Threat Intelligence

5/23/2018
10:30 AM
Chris McDaniels
Chris McDaniels
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Is Threat Intelligence Garbage?

Most security professionals in a recent survey said that threat intelligence doesn't work. So why all the hype?

Threat intelligence sounds like something security professionals should like — automation has a lot of potential. Artificial intelligence is increasingly making our lives more efficient, and technological solutions could help cybersecurity teams decrease the amount of mundane, repetitive tasks they need to perform on a daily basis.

In reality, however, most security professionals are not yet fans of threat intelligence. For example, the Ponemon Institute, an independent research group that studies information security and privacy, recently released a report about companies' attitudes toward threat intelligence. Seventy percent of the security industry professionals it surveyed said they believe threat intelligence is either too complex or cumbersome to provide usable insights.

Mahendra Ramsinghani, founder of cybersecurity seed fund Secure Octane, included threat intelligence among falsehoods professionals should ditch in a TechCrunch piece. Specifically, she mentions a Black Hat talk titled "Lies and Damn Lies," and provocatively writes that the presenters "spent five months digging into various endpoint offerings and concluded that threat intelligence simply does not work."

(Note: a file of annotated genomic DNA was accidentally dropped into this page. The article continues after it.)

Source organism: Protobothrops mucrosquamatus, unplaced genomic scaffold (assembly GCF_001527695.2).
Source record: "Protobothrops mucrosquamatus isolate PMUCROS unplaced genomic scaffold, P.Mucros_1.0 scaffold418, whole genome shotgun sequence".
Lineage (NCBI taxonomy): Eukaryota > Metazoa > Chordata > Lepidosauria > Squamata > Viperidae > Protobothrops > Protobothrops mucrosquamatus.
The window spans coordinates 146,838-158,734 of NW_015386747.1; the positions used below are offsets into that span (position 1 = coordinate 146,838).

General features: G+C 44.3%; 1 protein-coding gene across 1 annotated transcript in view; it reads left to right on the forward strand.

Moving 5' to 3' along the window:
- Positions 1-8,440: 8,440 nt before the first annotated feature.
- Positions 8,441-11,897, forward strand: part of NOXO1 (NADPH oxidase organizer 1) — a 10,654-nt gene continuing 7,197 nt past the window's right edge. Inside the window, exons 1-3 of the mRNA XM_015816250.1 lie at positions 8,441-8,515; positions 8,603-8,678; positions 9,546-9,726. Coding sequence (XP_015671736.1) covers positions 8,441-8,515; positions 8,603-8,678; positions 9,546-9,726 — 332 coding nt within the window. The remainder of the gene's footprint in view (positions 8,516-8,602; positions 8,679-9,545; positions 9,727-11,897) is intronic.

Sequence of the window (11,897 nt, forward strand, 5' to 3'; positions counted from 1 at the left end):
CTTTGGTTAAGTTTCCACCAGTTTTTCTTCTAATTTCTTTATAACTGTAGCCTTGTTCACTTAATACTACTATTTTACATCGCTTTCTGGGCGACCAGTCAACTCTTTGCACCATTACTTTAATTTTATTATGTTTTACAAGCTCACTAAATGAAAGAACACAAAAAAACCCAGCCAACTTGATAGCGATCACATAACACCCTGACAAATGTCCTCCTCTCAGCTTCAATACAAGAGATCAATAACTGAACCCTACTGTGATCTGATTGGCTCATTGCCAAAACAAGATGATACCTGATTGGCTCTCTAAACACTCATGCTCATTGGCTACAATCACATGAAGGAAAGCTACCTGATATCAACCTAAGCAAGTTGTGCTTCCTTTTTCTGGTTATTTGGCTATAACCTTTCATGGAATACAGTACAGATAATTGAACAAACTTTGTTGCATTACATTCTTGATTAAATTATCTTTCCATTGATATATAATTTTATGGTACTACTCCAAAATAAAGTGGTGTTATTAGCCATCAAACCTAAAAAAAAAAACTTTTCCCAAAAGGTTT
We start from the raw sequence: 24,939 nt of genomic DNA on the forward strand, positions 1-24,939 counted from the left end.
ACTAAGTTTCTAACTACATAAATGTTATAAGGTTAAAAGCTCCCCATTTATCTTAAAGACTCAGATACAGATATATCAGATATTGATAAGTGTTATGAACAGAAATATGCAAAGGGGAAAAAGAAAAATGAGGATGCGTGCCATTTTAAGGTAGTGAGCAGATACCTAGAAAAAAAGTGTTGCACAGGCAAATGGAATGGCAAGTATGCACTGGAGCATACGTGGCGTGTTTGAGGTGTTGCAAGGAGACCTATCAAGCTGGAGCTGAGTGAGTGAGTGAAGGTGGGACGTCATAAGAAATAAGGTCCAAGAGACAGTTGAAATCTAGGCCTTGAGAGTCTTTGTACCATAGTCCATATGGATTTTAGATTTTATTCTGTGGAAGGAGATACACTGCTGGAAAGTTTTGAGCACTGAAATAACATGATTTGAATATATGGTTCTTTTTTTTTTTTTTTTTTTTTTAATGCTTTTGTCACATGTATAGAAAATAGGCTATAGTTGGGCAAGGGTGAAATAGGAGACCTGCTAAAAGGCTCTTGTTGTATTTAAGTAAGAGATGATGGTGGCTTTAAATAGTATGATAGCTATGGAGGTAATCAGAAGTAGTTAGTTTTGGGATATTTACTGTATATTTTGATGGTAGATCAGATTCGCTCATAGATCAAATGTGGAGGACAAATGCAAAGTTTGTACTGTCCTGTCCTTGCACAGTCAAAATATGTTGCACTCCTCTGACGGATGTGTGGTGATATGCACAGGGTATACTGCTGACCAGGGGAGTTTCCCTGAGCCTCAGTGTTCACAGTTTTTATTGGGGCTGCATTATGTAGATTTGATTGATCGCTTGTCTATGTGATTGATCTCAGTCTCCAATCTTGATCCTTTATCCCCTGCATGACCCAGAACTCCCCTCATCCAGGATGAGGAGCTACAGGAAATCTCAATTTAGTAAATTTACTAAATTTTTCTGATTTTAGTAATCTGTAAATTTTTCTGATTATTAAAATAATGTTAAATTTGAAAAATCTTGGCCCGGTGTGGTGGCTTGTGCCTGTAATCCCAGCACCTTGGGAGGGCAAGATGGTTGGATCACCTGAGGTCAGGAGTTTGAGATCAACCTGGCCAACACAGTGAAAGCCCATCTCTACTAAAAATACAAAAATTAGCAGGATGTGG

This may all come as a surprise to you, particularly if you follow the hype about threat intelligence. You may be wondering if giants like Google and Amazon are investing in threat intelligence-adjacent solutions, then why are so many cybersecurity professionals suspicious of these offerings?

Feeds vs. Platforms
Before we go further, let's understand the difference between a threat intelligence feed and a threat intelligence platform. Put simply, a threat intelligence feed is an ongoing, third-party stream of information, or "feed," about current or potential threats to a company in a particular category. As Recorded Future explains, a feed can solely focus on domains, hashes, or IPs known to be associated with malicious activity, for example. There are also six main sources of threat intelligence feeds, which are all valuable: open source, customer telemetry, honeypots and darknets, scanning and crawling, malware processing, and human intelligence.

There are several challenges to analyzing threat intelligence feeds. First, the reliability of each feed varies tremendously. Many feeds are open source and free, and, thus, not tailored to your company's needs. These need to be monitored heavily to ensure they are even worthwhile. Feeds coming from industries closer to yours will likely be more useful, but, not surprisingly, they are often expensive. Also, you are the only expert who knows exactly what information is applicable to your organization. So, as much as paid feeds may provide high-quality data, you will need to monitor their relevance closely. It might make sense to work closely with vendors in creating tailored feeds, though that is obviously an investment of time and money.